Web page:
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depends really....there are some good quality reels at $100 and there are bad ones at $100

 

my lowest price reel is $60 shimano sedona and its fine so far(couple months old) and it gets fished regularly in saltwater...i also have $400+ reels that have lasted 10 years or more and been through hell without having to be cleaned or lubed :D (saltwater use mostly and never rinsed and regularly dropped in the sand and water haha...if my reels cant handle the hell i put them through then i change till i find some that will :D)

I pretty much agree with this.  Both derekxec and myself use mostly spinning gear, we use some conventional gear but not for bass fishing.  The debate on quality and personal favorites will never end, some defend their position with in an inch of their life, I don't quite as passionate I just want the fish.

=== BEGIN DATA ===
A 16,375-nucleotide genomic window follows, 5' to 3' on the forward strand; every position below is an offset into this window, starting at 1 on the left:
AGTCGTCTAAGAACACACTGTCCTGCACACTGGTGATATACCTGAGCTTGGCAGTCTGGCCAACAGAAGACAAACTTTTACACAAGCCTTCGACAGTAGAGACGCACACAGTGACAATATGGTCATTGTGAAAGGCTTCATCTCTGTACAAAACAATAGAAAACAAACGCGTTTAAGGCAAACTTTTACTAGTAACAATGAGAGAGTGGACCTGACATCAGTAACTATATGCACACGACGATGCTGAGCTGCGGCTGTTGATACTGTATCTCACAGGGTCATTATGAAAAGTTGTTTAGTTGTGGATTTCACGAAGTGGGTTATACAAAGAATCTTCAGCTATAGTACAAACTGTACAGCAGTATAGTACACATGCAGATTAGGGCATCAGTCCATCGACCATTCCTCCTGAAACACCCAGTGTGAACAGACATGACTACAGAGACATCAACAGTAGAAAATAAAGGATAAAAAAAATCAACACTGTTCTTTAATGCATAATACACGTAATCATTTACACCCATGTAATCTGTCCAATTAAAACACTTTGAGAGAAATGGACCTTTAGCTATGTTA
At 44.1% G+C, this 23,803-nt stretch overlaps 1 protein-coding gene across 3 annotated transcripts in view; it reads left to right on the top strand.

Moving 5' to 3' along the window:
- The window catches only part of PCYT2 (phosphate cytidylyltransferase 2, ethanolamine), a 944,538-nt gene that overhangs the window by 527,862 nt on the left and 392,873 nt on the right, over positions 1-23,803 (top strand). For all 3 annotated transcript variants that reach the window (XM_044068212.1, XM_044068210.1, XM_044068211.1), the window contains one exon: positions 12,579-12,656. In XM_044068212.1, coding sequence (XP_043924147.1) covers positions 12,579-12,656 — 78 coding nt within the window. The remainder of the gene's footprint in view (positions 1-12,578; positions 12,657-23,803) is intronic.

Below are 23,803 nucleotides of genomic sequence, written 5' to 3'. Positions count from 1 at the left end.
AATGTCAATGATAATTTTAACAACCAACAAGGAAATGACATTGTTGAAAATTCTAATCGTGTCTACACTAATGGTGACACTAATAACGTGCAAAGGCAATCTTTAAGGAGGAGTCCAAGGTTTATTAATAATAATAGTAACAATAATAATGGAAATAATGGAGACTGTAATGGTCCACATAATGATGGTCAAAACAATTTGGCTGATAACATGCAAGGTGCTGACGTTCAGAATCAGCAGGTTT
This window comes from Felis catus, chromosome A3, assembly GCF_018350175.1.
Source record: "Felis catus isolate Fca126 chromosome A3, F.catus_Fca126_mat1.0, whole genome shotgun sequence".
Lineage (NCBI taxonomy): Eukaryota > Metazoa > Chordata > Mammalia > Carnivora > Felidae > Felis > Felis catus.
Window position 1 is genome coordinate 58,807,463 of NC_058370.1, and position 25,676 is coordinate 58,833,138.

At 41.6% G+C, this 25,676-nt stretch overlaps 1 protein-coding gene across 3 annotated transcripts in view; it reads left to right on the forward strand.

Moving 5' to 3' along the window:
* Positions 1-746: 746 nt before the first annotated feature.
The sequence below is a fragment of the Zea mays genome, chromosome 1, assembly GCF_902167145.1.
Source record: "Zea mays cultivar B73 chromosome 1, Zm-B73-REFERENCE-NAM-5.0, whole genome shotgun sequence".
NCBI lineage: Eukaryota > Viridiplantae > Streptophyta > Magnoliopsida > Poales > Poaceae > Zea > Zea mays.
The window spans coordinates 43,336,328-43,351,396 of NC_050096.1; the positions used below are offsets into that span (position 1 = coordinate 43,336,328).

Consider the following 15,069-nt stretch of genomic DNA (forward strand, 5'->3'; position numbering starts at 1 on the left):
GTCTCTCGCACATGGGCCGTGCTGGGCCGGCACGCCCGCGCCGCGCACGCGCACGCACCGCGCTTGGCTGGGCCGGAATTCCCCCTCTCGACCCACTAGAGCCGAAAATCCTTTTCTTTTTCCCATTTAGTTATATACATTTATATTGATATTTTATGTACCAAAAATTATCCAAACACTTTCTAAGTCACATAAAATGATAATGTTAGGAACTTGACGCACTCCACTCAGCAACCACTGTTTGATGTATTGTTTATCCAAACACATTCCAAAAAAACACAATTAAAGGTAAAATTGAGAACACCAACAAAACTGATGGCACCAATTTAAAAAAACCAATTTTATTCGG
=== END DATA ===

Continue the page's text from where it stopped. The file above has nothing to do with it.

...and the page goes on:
I own reels from $30 to well over $200, the most expensive I own is my least favorite.  For freshwater my Shakespere agilty has been going strong for several years and I can't believe how smooth it is with a pretty darn good drag, when or if it dies I'll just buy another.  My 3 supremes work like they just came out of the box, none of my freshwater reels have ever been serviced.  I own quite a few saltwater reels, many different brands and sizes, mine do get rinsed but not every time I use them, a drop of oil every now and then, but only get serviced when they need them, which is not all that often.  IMO these reels are meant to be used hard, sand, salt air, saltwater and the fish themselves that put a strain on these reels, if you have one that's worry free and performs, you got a winner.